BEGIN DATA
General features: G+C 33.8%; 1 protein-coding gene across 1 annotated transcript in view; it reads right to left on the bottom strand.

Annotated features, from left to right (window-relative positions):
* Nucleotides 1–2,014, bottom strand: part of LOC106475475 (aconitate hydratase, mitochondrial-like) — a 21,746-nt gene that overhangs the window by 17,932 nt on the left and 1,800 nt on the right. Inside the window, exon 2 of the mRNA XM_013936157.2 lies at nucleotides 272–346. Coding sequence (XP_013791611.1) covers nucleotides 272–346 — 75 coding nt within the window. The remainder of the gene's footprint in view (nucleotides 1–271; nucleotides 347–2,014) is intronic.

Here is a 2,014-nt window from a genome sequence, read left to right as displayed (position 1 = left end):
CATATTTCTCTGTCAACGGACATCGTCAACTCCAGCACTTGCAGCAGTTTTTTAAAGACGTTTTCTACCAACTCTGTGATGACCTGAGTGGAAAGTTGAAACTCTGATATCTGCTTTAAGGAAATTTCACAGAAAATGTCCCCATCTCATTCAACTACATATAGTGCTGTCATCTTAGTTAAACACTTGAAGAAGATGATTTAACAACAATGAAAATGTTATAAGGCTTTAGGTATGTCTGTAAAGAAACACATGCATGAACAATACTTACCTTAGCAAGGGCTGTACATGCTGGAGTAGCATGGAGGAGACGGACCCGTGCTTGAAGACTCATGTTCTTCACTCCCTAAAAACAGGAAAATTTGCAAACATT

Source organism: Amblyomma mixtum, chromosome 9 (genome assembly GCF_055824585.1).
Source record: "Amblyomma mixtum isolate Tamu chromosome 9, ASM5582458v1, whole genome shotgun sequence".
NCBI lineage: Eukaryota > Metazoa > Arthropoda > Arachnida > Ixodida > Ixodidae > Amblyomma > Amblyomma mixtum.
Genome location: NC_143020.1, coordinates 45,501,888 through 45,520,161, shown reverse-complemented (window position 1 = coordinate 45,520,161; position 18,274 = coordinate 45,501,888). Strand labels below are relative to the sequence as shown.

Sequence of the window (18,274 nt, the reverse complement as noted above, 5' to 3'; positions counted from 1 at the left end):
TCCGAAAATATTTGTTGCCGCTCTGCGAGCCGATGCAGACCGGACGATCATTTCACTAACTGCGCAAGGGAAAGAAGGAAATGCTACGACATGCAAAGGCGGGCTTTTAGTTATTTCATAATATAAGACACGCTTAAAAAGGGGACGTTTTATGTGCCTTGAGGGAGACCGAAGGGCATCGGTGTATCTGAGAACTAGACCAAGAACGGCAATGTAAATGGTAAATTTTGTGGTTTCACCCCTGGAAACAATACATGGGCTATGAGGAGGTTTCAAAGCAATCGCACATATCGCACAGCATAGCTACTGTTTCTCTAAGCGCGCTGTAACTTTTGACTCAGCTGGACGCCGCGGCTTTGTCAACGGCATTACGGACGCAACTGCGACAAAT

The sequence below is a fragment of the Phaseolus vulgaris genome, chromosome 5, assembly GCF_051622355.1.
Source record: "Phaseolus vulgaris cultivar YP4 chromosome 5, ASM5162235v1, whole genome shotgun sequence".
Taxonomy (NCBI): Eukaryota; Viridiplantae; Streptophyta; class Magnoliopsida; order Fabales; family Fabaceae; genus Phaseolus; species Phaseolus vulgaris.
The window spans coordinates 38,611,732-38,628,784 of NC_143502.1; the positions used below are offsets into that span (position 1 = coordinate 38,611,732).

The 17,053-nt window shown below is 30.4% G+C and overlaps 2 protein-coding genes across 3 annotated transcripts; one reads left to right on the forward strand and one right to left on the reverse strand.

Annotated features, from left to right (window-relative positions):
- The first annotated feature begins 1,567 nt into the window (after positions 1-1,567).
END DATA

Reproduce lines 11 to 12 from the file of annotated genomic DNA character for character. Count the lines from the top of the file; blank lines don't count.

TCCGAAAATATTTGTTGCCGCTCTGCGAGCCGATGCAGACCGGACGATCATTTCACTAACTGCGCAAGGGAAAGAAGGAAATGCTACGACATGCAAAGGCGGGCTTTTAGTTATTTCATAATATAAGACACGCTTAAAAAGGGGACGTTTTATGTGCCTTGAGGGAGACCGAAGGGCATCGGTGTATCTGAGAACTAGACCAAGAACGGCAATGTAAATGGTAAATTTTGTGGTTTCACCCCTGGAAACAATACATGGGCTATGAGGAGGTTTCAAAGCAATCGCACATATCGCACAGCATAGCTACTGTTTCTCTAAGCGCGCTGTAACTTTTGACTCAGCTGGACGCCGCGGCTTTGTCAACGGCATTACGGACGCAACTGCGACAAAT

The sequence below is a fragment of the Phaseolus vulgaris genome, chromosome 5, assembly GCF_051622355.1.